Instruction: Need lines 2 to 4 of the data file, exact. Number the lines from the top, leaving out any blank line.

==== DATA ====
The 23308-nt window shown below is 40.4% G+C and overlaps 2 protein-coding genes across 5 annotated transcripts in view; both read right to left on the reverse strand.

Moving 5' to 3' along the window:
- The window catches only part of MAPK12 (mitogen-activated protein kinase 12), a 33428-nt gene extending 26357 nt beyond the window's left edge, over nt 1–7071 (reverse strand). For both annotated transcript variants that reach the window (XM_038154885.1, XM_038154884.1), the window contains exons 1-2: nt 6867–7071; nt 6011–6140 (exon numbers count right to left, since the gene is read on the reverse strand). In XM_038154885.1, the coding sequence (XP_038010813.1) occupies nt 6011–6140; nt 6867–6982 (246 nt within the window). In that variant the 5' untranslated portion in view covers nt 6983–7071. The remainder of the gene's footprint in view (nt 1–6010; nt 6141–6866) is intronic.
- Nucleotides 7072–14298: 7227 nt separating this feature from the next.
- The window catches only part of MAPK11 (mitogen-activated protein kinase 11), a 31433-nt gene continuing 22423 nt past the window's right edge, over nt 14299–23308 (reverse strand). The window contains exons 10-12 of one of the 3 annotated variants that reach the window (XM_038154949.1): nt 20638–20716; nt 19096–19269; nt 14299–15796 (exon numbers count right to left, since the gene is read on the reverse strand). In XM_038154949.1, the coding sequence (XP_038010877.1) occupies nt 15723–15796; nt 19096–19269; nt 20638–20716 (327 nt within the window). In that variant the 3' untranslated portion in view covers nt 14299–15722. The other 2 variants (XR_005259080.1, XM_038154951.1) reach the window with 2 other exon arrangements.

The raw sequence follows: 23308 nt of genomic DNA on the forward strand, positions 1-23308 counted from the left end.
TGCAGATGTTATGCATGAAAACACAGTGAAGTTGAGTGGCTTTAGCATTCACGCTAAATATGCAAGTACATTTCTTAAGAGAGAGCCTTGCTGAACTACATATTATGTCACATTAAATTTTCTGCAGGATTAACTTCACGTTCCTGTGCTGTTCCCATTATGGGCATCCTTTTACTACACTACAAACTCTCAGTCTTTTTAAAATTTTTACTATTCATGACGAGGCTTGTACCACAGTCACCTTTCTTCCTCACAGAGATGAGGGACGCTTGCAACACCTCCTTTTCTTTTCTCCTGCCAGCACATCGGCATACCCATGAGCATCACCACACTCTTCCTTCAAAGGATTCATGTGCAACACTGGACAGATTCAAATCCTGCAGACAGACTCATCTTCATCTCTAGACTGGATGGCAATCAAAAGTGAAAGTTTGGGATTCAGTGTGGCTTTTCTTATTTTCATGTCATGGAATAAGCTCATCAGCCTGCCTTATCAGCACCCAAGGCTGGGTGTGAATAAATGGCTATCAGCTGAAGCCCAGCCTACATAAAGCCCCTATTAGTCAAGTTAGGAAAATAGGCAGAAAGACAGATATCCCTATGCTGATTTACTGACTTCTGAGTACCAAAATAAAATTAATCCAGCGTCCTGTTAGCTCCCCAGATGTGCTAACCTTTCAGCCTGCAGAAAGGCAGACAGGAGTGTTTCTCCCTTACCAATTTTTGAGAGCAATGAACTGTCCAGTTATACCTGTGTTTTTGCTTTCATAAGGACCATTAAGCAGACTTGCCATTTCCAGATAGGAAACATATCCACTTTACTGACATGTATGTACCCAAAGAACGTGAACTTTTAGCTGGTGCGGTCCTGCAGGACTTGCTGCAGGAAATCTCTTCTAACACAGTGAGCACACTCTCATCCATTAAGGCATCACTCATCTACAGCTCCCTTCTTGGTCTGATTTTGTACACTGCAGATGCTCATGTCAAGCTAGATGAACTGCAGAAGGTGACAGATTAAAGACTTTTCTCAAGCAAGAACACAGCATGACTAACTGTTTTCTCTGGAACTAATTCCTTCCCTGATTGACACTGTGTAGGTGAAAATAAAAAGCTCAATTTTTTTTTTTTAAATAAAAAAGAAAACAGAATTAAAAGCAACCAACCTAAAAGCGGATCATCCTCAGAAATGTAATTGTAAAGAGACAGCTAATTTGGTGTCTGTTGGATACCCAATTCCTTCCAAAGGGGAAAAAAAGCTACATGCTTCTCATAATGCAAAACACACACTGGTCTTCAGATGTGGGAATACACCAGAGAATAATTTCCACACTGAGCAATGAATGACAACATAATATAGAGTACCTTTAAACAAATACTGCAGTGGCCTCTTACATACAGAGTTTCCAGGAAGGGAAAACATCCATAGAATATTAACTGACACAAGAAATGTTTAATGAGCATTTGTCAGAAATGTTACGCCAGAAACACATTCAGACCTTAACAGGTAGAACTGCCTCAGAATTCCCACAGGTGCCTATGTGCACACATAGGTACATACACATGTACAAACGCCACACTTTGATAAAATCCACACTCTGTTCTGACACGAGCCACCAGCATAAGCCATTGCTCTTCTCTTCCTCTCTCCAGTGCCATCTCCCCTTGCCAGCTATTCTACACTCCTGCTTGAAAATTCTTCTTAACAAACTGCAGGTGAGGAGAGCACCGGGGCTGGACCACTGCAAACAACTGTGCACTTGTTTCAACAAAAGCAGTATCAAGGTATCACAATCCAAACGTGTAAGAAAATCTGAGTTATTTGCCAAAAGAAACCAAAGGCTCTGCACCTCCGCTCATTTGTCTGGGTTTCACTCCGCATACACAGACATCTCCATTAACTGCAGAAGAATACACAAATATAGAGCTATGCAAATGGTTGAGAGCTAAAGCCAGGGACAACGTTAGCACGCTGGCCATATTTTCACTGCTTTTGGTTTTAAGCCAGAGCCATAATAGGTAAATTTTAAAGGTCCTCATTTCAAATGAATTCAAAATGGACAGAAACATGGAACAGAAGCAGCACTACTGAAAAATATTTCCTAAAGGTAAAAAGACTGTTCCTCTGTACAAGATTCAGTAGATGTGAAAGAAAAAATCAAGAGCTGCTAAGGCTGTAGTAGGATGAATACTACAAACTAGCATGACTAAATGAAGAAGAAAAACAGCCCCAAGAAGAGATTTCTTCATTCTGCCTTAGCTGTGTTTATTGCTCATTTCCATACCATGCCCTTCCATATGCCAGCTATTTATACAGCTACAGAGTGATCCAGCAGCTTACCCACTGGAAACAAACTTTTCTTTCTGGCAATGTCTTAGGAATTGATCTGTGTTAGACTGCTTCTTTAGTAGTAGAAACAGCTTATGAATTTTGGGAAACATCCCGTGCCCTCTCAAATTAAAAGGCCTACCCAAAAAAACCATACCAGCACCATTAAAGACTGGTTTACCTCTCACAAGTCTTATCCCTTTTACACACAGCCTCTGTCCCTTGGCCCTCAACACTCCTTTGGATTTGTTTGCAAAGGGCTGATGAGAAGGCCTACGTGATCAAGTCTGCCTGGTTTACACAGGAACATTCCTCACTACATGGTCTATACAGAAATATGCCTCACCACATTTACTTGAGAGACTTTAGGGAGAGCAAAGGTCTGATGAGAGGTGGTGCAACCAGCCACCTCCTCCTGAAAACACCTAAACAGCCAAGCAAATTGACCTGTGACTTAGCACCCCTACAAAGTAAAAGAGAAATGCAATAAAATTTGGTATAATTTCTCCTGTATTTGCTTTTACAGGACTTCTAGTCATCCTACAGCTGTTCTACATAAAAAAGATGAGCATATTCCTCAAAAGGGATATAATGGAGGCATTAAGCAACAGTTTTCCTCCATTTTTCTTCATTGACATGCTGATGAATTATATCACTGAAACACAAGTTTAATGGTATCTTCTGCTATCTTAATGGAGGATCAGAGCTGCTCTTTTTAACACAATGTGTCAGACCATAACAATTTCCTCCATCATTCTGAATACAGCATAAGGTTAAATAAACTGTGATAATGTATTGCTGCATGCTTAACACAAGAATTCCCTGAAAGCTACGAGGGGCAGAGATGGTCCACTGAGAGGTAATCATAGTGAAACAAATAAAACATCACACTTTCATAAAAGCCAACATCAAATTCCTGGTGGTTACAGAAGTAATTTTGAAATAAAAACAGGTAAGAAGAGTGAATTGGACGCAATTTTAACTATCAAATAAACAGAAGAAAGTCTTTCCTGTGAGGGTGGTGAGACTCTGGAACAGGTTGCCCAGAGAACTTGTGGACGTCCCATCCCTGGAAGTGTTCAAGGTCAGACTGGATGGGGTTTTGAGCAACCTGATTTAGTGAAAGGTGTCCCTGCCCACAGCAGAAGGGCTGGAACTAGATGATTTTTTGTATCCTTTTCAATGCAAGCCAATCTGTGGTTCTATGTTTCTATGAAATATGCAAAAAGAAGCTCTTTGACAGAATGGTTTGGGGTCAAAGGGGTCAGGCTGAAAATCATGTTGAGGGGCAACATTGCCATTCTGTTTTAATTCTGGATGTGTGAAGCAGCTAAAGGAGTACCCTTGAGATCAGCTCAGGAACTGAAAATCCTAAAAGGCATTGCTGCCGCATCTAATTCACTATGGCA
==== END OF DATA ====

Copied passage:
Moving 5' to 3' along the window:
- The window catches only part of MAPK12 (mitogen-activated protein kinase 12), a 33428-nt gene extending 26357 nt beyond the window's left edge, over nt 1–7071 (reverse strand). For both annotated transcript variants that reach the window (XM_038154885.1, XM_038154884.1), the window contains exons 1-2: nt 6867–7071; nt 6011–6140 (exon numbers count right to left, since the gene is read on the reverse strand). In XM_038154885.1, the coding sequence (XP_038010813.1) occupies nt 6011–6140; nt 6867–6982 (246 nt within the window). In that variant the 5' untranslated portion in view covers nt 6983–7071. The remainder of the gene's footprint in view (nt 1–6010; nt 6141–6866) is intronic.
- Nucleotides 7072–14298: 7227 nt separating this feature from the next.